The last month of summer is here, and there is nothing better than finding a nice shaded nook and curling up with a book. It doesn’t matter if you’re lounging on the beach, a secluded cabin, or even your own little reading space you’ve carved out of your living room, a book should be within reach.
In order for you to get the most out of your summer reading this year, we’ve compiled some of the best books to get your brain juices flowing. In order to help you get out of the mainstream line up of books, not all of these will be on the New York Times Best Sellers list. We have a book for everyone, everything from historical noir mystery to modern classics.
After pouring through some of these books, you may even be inspired to start writing one of your own!
1. The Historian: Elizabeth Kostova
If you’re in the mood for mystery and intrigue that spans generations, then the Historian, the 2005 debut novel of Elizabeth Kostova should scratch that itch.
The story covers the life of a young woman learning the history of her family. As she rummages through her father’s letters, the tale becomes twisted with murder, history, and Vlad Tepes, and his fictional connection to Count Dracula.
In the midst of the young woman’s exploration of her father’s history, it parallels the same journey that her father is on as he searches for his mentor.
If you like beautiful and secluded Eastern European cities mixed with a mystery centuries in the making, then this is the book for you.
2. The Girl Who Saved the King of Sweden: Jonas Jonasson
Adventure and absurdity go hand-in-hand with Jonas Jonasson 2013 sophomore title The Girl Who Saved the King of Sweden is a Swedish.
This is a peculiar tale of twins who aren’t twins, but who are, atomic bombs that are gigantic but don’t exist, and of one little girl named Nombeko, who begins the novel as a fourteen-year-old cleaning latrines in her hometown of Soweto.
How this little girl ends up on the run from secret government agents, accompanied by three Chinese sisters, the non-twins, an elderly potato farmer, and the king of Sweden is a fun ride.
If you love a good book while maintaining a sense of disbelief, then you should definitely pick this one up.
3. The Alchemist: Paulo Coelho
I’m hesitant to put this next book on the list, because most likely you’ve read it, your mom’s read it, and the person nearest to you has read The Alchemist by Paulo Coelho. There’s even a photograph of Bill Clinton floating around with him holding the book.
For those who are perplexed by that opening and have never heard of The Alchemist, it is tale of Santiago, an Andalusian shepherd boy who follows his dreams and the language of the universe to find a treasure.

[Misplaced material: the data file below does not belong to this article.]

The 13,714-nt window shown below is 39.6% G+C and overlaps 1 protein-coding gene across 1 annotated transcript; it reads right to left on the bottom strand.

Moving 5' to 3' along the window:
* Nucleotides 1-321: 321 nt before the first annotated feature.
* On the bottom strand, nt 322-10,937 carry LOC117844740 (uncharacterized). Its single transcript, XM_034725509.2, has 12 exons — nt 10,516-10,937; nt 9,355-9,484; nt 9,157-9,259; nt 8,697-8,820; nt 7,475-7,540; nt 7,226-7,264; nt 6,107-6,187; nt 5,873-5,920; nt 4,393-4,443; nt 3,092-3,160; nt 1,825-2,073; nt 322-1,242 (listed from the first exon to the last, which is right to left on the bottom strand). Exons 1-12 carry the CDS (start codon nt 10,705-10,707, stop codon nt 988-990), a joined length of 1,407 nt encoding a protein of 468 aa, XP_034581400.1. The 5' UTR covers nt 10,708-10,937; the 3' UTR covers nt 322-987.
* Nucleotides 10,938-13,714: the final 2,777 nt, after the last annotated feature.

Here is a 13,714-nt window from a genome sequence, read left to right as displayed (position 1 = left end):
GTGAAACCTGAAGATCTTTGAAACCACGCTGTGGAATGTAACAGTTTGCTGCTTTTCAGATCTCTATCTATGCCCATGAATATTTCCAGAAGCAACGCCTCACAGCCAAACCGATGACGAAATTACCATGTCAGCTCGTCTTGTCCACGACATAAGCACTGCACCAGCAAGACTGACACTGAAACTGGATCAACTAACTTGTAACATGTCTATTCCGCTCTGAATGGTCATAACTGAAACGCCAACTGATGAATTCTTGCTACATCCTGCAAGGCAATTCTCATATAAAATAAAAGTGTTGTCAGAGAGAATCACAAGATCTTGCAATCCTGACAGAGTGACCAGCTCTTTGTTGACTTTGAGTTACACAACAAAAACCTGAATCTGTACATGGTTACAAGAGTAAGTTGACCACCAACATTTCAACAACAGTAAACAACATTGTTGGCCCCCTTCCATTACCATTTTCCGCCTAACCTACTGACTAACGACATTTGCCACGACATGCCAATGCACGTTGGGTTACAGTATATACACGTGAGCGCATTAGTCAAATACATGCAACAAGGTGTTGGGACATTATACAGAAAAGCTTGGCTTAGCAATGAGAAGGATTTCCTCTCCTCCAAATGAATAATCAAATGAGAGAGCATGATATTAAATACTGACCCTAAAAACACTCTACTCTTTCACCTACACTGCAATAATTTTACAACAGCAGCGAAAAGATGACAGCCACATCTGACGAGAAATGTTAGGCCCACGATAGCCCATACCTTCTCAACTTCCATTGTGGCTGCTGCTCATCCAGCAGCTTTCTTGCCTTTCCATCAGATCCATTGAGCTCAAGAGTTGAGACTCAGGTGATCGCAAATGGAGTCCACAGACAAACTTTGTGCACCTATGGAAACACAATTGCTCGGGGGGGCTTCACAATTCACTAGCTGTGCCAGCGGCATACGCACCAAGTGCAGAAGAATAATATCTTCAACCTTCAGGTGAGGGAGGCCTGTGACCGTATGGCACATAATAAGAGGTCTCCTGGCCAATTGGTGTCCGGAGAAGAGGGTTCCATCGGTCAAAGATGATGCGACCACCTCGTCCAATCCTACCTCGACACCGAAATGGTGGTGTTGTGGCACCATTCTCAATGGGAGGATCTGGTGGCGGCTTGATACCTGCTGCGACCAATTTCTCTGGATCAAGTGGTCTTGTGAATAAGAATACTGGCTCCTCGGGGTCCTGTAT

His journey spans southern Europe to northern Africa, will parables of everyday life mixed in between the moments. The story focuses on listening to your own heart in order to see if your life is headed in the right direction.
If you like books that make you feel warm and fuzzy inside, while giving you the courage to pursue your dreams, the put the Alchemist in your bag as you begin your own journey.
4. The Prophet: Khalil Gibran
The Prophet by Khalil Gibran is a book of philosophy that gives its readers tiny doses of soulful bites. Some readers have lauded The Prophet as a roadmap for living a fulfilled life, while others have never heard of it.
It’s obscurity may be due to the fact that it was originally published in 1923, however, the book has been translated into over 100 different languages and has never been out of print.
The story follows Al-Mustafá, the titular prophet, who is giving his last lectures to the seaside village of Orphalese before leaving in a boat after a 12-year visit.
Before he boards the boat the villagers ask for wisdom and he recites poetic prose covering love, marriage, joy, sorrow, good and evil, life and death, plus all of the other facets that endeavor the human experience.
If you’re looking for a short book that you can pick up and drop down on the fly, then this book may help you live the best summer of your life.
5. The Pioneers: The Heroic Story of the Settlers Who Brought the American Ideal West: David McCullough
I was going to avoid putting a recent New York Times Best Seller on this list, but I enjoyed The Pioneers: The Heroic Story of the Settlers Who Brought the American Ideal West by David McCullough.
In The Pioneers, David McCullough tells the story of the early settlers of the Ohio River Valley. The story is about the families who first took to the frontier to settle the land and build a community.
While the story is centered around what is currently Marietta, Ohio, it’s not much of a stretch to see zeitgeist felt throughout 19th century-America. While I don’t believe this book panders to any political crowd, it does try and tell the stories of people that should be told.
If you want a nonfiction book vivid and rich in detail, then check out The Pioneers: The Heroic Story of the Settlers Who Brought the American Ideal West by David McCullough.